A diminutive, seemingly frail woman, barely five feet tall, she was nonetheless a giant in the field of human rights. At age 66, when most women are contemplating a quiet retirement with their grandchildren, she maintained a torrid pace that the 20-somethings in the office found difficult to sustain. Alison Des Forges, who led Human Rights Watch's work in Rwanda and the Great Lakes region of Africa for nearly 20 years, was killed in the plane crash in Buffalo on February 12.
The loss is huge--for the people of Rwanda, her family, and me personally. We worked closely together during our two shared decades at Human Rights Watch. To cite just one example, I will never forget my visit to Rwanda with her two years after the 1994 genocide, when the wounds were still raw and tensions high. Hearing of a new massacre in a remote part of the country, we dropped everything--typical for Alison--and drove there to investigate what had happened. We found a few survivors and interviewed them, but as we started to leave we bumped into the military patrol that had probably committed the massacre and was not eager for us to be snooping around. During a tense two-hour standoff on a hilltop in the middle of nowhere, Alison calmly and persistently negotiated our exit. Then, afraid that our captors would change their mind or ambush us en route, we drove as fast as we could on a two-hour ride back to the relative safety of the nearest town. The episode was vintage Alison--determined to get at the truth, deeply devoted to the Rwandan victims of atrocities, and seemingly oblivious to her own well being.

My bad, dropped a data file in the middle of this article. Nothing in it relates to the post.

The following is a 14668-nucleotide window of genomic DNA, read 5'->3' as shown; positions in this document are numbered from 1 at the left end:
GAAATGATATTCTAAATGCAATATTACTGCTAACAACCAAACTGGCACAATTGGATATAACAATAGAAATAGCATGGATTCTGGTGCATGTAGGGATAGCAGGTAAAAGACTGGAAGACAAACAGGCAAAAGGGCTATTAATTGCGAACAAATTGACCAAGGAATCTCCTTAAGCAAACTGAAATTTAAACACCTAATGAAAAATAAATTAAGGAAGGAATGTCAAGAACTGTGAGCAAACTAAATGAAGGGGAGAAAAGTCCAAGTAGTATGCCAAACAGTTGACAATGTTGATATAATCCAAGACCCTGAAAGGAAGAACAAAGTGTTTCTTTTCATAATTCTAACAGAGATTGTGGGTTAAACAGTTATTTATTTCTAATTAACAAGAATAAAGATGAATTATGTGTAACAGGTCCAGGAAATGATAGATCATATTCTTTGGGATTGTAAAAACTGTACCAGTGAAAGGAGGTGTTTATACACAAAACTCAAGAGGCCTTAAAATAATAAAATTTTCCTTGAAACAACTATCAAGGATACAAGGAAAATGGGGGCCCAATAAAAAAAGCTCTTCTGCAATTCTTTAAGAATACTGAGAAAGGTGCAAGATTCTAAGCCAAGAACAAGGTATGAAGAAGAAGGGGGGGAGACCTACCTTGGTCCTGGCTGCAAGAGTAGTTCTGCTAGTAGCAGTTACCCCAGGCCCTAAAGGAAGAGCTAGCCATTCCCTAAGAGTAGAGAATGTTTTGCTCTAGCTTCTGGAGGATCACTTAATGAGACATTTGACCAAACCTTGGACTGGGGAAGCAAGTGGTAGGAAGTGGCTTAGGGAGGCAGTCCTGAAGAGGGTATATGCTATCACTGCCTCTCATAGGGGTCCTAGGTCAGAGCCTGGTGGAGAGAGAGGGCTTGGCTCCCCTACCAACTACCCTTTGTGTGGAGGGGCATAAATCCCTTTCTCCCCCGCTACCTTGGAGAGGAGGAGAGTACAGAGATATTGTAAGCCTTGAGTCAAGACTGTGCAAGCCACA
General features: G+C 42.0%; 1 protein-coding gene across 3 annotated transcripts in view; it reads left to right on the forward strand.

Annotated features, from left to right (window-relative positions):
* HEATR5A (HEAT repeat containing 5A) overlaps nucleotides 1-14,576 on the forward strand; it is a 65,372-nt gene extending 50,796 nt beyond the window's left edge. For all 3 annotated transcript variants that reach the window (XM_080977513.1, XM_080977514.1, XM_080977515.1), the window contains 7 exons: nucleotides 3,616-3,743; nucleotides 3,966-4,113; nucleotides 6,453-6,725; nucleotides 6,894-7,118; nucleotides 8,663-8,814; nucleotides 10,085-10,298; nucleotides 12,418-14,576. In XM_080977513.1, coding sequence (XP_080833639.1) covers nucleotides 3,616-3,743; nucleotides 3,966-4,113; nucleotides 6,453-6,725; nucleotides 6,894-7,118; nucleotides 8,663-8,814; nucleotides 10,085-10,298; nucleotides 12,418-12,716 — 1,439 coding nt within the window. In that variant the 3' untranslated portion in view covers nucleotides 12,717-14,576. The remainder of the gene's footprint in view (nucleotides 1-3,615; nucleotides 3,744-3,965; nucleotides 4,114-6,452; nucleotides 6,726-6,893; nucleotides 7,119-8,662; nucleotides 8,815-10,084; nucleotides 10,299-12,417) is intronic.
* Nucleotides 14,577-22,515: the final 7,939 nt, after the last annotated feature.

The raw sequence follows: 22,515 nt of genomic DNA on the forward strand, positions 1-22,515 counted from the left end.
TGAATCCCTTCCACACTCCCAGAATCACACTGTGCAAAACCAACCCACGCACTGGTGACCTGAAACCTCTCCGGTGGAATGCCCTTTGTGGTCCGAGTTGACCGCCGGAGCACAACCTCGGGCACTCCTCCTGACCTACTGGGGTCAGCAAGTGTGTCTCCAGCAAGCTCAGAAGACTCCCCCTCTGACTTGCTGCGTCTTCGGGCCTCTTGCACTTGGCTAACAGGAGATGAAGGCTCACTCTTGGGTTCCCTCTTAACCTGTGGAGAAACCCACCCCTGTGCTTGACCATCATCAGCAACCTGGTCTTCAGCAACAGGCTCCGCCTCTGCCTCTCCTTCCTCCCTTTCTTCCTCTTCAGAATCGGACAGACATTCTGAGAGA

In the prelude to the genocide, I watched Alison struggle to warn the world of the rising ethnic tensions in Rwanda. When the killing broke out and hundreds of thousands of Tutsis and moderate Hutus were hacked, shot, and burned to death, Alison worked desperately--first to explain to the uninformed who the Tutsi and Hutu even were, then to convince the indifferent not to turn their backs on the slaughter. Alison saw that the raging slaughter was not the latest manifestation of "age-old hatreds" about which nothing could be done, as the defenders of indifference maintained, but the product of a deliberate scheme, embarked upon by a small group of ruthless leaders who could be identified, pressured, and stopped.